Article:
Monday 10 June 2013

Baths - Obsidian

The cliché of the bedroom producer, all alone making music, is well known nowadays. Yet with Will Wiesenfeld (aka Baths) this was an unavoidable reality when he suffered from an e-coli infection. It may not have been the starting point of ‘Obsidian’, his second album, but it certainly had an impact.

Take Incompatible for example. What other artist would include the lyric “You live in my house and we share a toilet seat”? This is a song about a sexual encounter, a “maiden voyage”, yet medical connotations crop up as he gently intones “nurse this erection back to full health”. Despite this explicitness, the track is the album’s most tender moment – as if, alone in his room and suffering from ill-health, this sort of relationship is but a dream.

It’s this juxtaposition of romanticism and darkness that characterises ‘Obsidian’, an album that centres on the morbidity of human existence. “Where is God when you need him the most?” Wiesenfeld calls out on opening track Worsening, whilst Phaedra evokes the Greek myth with the lines “the thought of mortality dormant in me…Phaedra it is you that made me want to kill myself”. In Earth Death, meanwhile, the rumbling bass suggests a great maw in the Earth pulling the singer to his doom; following track Inter is his wordless fall. Wiesenfeld’s escapist vision far outstretches his limited physical confines in an album that relishes in the darkly dramatic and romantic aspects of suffering.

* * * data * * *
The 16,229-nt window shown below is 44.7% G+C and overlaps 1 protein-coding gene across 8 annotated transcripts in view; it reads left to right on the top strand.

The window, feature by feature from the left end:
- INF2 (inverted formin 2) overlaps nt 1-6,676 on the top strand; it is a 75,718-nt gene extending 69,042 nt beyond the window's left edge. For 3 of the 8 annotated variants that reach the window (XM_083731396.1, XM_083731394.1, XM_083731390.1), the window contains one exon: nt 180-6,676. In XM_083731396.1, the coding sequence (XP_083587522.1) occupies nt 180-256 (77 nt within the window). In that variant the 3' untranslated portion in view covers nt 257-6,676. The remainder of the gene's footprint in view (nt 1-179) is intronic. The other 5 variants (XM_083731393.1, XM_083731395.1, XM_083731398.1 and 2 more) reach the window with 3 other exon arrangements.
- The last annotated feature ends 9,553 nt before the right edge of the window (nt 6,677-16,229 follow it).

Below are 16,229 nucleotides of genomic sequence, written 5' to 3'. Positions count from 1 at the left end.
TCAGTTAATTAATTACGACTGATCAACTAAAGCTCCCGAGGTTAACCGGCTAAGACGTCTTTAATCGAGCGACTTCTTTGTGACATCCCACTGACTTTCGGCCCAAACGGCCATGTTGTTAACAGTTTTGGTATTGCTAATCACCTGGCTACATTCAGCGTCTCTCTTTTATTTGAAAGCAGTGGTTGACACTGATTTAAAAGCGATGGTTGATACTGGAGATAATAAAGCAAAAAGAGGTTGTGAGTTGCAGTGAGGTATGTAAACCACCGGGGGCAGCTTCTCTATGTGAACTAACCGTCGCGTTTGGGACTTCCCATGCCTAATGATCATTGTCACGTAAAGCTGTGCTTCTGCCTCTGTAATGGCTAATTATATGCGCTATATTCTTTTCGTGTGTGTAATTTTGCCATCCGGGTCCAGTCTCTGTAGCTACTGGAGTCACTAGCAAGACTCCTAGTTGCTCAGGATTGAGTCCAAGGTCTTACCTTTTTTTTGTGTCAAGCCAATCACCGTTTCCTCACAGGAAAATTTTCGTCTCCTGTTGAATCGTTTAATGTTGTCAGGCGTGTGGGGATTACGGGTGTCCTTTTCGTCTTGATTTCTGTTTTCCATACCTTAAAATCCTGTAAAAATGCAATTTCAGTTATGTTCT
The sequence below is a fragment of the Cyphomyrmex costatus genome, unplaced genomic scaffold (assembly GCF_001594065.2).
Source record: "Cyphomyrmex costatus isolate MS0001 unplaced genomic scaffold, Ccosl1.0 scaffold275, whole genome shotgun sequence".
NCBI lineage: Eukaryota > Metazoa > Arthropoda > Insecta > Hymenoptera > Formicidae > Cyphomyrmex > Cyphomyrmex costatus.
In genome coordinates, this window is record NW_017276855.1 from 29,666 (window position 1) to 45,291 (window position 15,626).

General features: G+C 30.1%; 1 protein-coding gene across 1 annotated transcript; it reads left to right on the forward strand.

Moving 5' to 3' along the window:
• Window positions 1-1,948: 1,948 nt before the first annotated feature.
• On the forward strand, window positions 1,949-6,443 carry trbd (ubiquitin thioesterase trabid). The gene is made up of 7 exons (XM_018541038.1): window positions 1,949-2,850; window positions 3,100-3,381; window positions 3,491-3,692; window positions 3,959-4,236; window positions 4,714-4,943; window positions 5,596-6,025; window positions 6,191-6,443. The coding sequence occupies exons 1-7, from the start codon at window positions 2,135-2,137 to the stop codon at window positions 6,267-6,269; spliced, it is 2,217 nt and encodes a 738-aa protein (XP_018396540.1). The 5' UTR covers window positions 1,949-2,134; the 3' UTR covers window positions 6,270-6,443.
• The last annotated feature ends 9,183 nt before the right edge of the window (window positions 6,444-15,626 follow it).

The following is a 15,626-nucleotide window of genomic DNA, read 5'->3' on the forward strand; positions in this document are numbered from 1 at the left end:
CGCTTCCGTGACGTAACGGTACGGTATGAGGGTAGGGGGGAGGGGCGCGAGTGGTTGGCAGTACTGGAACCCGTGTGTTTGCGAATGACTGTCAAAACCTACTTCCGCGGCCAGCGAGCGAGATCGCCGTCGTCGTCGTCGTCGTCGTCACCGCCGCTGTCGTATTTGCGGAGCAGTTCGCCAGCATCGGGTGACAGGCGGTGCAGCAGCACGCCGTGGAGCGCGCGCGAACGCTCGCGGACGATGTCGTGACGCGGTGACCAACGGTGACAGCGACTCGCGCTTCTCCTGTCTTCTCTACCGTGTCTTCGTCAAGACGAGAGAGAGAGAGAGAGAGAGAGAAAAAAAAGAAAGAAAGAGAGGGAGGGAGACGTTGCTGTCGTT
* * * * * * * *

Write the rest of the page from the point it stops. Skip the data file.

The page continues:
It’s not all doom and gloom though. His musical style invites comparison with the likes of Radiohead or James Blake: predominantly electronics-based, but expanded since his previous material to include live instruments. And despite the heavy, noirish subject matter, there’s a lightness of touch in the production that ensures immediacy – from his quivering vocal, to the shuffling beats of Worsening, the insistent synth melodies of No Eyes, or Phaedra’s galloping drums.

Just as a volcano leaves a trail of precious gems in the wake of its destruction, ‘Obsidian’ proves that sometimes our darkest hours can be channelled into something beautiful.


Gizzle's Choice:
* Worsening
* Incompatible
* Phaedra

Listen: 'Obsidian' is available now.